The standout chapter of the book must be the one on the history of Chinese magic. Painting in broad strokes, Chinese culture has always been one of the most secular in the world, emphasizing the here and now over the transcendent and devoting more energy to cutting deals with ancestors than to venerating gods. As Gosden writes, “Chinese cosmologies were closer to a double than triple helix, with magic and science taking up most cultural and intellectual space.” Magic, being a kind of instrumental transaction between a human and the universe, took on much of the responsibilities that in other cultures might fall to religion. And science was affected by the immediacy and instrumental nature of magic. As Gosden explains:
"Science stands back from the world, which an older Chinese culture refused to do, because it felt deeply involved. Science developed abstract quantities, such as an undifferentiated form of time in which each minute is the same as every other in terms of duration. ... For Chinese culture, time was a series of qualities, pertaining to favourable or unfavourable moments for action. Mathematics was well developed but helped to map the shapes of time, the topology of good and bad."
It's an interesting chapter set alongside many others, but I think it also underscores what might be the book’s only weakness: I’m still not convinced that magic should be put on the same footing as science and religion. The science fiction writer Arthur C. Clarke coined the dictum that “any sufficiently advanced technology is indistinguishable from magic,” but it’s not if you understand how the technology works. And for all of Gosden’s insistence that magic is a rational activity, it still can’t explain itself. Magic, lacking critical distance, is inarticulate to its adepts. Lacking the transcendent, or metaphysical, distance of religion, it’s morally mute as well. Magic, like science, can’t tell you what you should want but simply provides a method of getting it.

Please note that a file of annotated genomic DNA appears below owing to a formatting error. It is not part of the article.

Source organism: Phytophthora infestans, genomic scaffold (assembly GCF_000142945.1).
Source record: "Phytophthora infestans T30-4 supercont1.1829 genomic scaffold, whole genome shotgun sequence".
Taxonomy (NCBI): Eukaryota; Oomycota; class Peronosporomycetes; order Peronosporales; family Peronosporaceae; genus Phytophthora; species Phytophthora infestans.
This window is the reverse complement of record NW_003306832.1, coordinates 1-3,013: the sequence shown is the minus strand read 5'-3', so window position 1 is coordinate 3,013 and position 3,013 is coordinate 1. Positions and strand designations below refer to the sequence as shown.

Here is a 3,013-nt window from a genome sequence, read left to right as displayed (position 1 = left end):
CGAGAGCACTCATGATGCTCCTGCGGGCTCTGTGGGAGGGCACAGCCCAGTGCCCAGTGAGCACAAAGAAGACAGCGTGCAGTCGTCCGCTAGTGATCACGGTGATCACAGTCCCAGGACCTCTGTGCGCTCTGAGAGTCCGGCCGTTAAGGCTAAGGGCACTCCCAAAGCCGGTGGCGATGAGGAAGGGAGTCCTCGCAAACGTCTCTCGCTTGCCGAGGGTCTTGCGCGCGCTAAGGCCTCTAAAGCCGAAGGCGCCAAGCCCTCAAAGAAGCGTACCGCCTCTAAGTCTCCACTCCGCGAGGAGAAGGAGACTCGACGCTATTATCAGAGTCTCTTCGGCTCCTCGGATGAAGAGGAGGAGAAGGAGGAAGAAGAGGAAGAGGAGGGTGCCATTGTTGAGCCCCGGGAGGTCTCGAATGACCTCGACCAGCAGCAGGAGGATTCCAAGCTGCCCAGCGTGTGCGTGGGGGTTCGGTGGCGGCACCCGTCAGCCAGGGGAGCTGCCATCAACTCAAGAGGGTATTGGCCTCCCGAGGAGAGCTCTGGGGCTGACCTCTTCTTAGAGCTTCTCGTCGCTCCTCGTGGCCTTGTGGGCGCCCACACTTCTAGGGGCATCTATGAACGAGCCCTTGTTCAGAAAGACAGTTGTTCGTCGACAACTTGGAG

Plotinus was the last great Hellenic philosopher active during the rise of Christianity just as Christianity was just beginning to supersede the pagan Hellenic world. It remains to be known how much engagement he had with Christianity, though it is undeniably the case that latter Christians were familiar with his work. His only surviving work, The Enneads, was composed by his student Porphyry—himself radically anti-Christian—and was influential on Christian figures, the most important being Saint Augustine.
There remains an outstanding question as to the significant influence that Plotinus had over Augustine. In his famous work, St. Augustine’s Confessions: The Odyssey of Soul, Robert J O’Connell writes that Augustine’s account of the “Fall of Man” and the journey of man’s soul after the Fall, “is more faithfully Neo-Platonic and more specifically Plotinian than heretofore commonly acknowledged.” O’Connell’s work sparked a fury of new Augustinian scholarship to address this question. Going back to Bertrand Russell, or even to the Renaissance Catholic humanists, there has always been an acknowledged debt from Plotinus to Augustine to Catholic theological anthropology. In fact, this is one of the other major bones of contention between the Latin West and Greek East in Christian theology. However, O’Connell was the first scholar (himself a Jesuit priest) to assert the essentiality of Plotinianism to understanding Augustine, that is, without Plotinus there would be no Augustine, or without Plotinus, we cannot understand Augustine.